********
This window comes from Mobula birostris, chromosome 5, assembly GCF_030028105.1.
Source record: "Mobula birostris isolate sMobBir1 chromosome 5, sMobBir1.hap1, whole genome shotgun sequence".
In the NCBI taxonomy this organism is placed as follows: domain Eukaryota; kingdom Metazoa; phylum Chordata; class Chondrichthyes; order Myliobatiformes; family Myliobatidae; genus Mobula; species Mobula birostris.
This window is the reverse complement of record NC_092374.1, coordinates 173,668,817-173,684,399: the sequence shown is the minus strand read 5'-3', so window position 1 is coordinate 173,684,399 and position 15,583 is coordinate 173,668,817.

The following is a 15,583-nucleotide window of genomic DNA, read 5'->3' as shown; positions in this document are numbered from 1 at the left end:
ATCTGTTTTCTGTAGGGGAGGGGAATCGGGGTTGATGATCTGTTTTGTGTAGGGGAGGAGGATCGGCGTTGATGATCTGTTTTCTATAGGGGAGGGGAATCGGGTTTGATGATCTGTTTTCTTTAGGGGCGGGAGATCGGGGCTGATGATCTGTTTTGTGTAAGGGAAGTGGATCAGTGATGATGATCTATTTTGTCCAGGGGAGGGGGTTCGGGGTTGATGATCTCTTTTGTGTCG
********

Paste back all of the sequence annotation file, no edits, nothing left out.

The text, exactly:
This window comes from Mobula birostris, chromosome 5, assembly GCF_030028105.1.
Source record: "Mobula birostris isolate sMobBir1 chromosome 5, sMobBir1.hap1, whole genome shotgun sequence".
In the NCBI taxonomy this organism is placed as follows: domain Eukaryota; kingdom Metazoa; phylum Chordata; class Chondrichthyes; order Myliobatiformes; family Myliobatidae; genus Mobula; species Mobula birostris.
This window is the reverse complement of record NC_092374.1, coordinates 173,668,817-173,684,399: the sequence shown is the minus strand read 5'-3', so window position 1 is coordinate 173,684,399 and position 15,583 is coordinate 173,668,817.

The following is a 15,583-nucleotide window of genomic DNA, read 5'->3' as shown; positions in this document are numbered from 1 at the left end:
ATCTGTTTTCTGTAGGGGAGGGGAATCGGGGTTGATGATCTGTTTTGTGTAGGGGAGGAGGATCGGCGTTGATGATCTGTTTTCTATAGGGGAGGGGAATCGGGTTTGATGATCTGTTTTCTTTAGGGGCGGGAGATCGGGGCTGATGATCTGTTTTGTGTAAGGGAAGTGGATCAGTGATGATGATCTATTTTGTCCAGGGGAGGGGGTTCGGGGTTGATGATCTCTTTTGTGTCG